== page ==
Stack Overflow is a community of 4.7 million programmers, just like you, helping each other.

Join them; it only takes a minute:

Sign up
Join the Stack Overflow community to:
  1. Ask programming questions
  2. Answer and help your peers
  3. Get recognized for your expertise

I need to store sensitive information (a symmetric encryption key that I want to keep private) in my C++ application. The simple approach is to do this:

std::string myKey = "mysupersupersecretpasswordthatyouwillneverguess";

However, running the application through the strings process (or any other that extracts strings from a binary app) will reveal the above string.

What techniques should be used to obscure such sensitive data?


OK, so pretty much all of you have said "your executable can be reverse engineered" - of course! This is a pet peeve of mine, so I'm going to rant a bit here:

Why is it that 99% (OK, so perhaps I exaggerate a little) of all security-related questions on this site are answered with a torrent of "there is no possible way to create a perfectly secure program" - that is not a helpful answer! Security is a sliding scale between perfect usability and no security at one end, and perfect security but no usability at the other.

The point is that you pick your position on that sliding scale depending on what you're trying to do and the environment in which your software will run. I'm not writing an app for a military installation, I'm writing an app for a home PC. I need to encrypt data across an untrusted network with a pre-known encryption key. In these cases, "security through obscurity" is probably good enough! Sure, someone with enough time, energy and skill could reverse-engineer the binary and find the password, but guess what? I don't care:

The time it takes me to implement a top-notch secure system is more expensive than the loss of sales due to the cracked versions (not that I'm actually selling this, but you get my point). This blue-sky "lets do it the absolute best way possible" trend in programming amongst new programmers is foolish to say the least.

Thank you for taking the time to answer this question - they were most helpful. Unfortunately I can only accept one answer, but I've up-voted all the useful answers.

share|improve this question
Perhaps if you describe what you are trying to accomplish with the encryption key we can offer advice on how to avoid needing to do this. – joshperry Oct 30 '09 at 8:42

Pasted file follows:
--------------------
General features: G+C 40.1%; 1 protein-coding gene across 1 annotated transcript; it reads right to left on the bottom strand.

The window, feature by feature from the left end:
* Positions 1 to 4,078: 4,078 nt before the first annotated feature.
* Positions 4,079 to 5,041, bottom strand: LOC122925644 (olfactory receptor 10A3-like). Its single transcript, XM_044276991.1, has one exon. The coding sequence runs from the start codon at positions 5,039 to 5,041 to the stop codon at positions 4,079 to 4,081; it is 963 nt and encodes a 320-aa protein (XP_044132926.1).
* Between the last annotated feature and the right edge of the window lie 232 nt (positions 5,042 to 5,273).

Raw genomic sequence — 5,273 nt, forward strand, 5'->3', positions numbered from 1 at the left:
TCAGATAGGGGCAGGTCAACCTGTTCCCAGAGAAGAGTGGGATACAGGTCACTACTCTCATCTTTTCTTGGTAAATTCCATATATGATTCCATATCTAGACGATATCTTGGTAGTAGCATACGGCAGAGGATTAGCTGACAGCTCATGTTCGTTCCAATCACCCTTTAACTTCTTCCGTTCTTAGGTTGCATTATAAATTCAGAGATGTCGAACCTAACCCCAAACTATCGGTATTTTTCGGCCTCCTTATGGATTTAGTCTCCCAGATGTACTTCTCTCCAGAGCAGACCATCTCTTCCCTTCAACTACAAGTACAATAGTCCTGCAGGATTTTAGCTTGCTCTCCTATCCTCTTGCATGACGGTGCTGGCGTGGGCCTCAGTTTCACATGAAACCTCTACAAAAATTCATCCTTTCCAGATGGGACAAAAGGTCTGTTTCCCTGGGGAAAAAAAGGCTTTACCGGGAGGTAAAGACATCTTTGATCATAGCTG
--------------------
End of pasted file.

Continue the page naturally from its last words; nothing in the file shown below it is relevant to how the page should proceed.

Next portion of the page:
Exact duplicate:… – Kirill V. Lyadvinsky Oct 30 '09 at 9:00
@Kirill: it's hard to call this question exactly the same as the one you mention. Indeed, the idea is the same. The question is not. – xtofl Oct 30 '09 at 9:24
+1 for the rant – foraidt Oct 30 '09 at 9:42
(Unrelated to rant) The very definition of a "private key" is the one half of a public/private key pair that you don't give out. In this case too, the private key is the one you keep on your server; the one in your client app is public. – MSalters Oct 30 '09 at 9:49

12 Answers 12

up vote 28 down vote accepted

Basically, anyone with access to your program and a debugger can and will find the key in the application if they want to.

But, if you just want to make sure the key doesn't show up when running strings on your binary, you could for instance make sure that the key is not within the printable range.

Obscuring key with XOR

For instance, you could use XOR to split the key into two byte arrays:

key = key1 XOR key2

If you create key1 with the same byte-length as key you can use (completely) random byte values and then compute key2:

key1[n] = crypto_grade_random_number(0..255)
key2[n] = key[n] XOR key1[n]

You can do this in your build environment, and then only store key1and key2 in your application.

Protecting your binary

Another approach is to use a tool to protect your binary. For instance, there are several security tools that can make sure your binary is obfuscated and starts a virtual machine that it runs on. This makes it hard(er) to debug, and is also the convential way many commercial grade secure applications (also, alas, malware) is protected.

One of the premier tools is Themida, which does an awesome job of protecting your binaries. It is often used by well known programs, such as Spotify, to protect against reverse engineering. It has features to prevent debugging in programs such as OllyDbg and Ida Pro.

There is also a larger list, maybe somewhat outdated, of tools to protect your binary.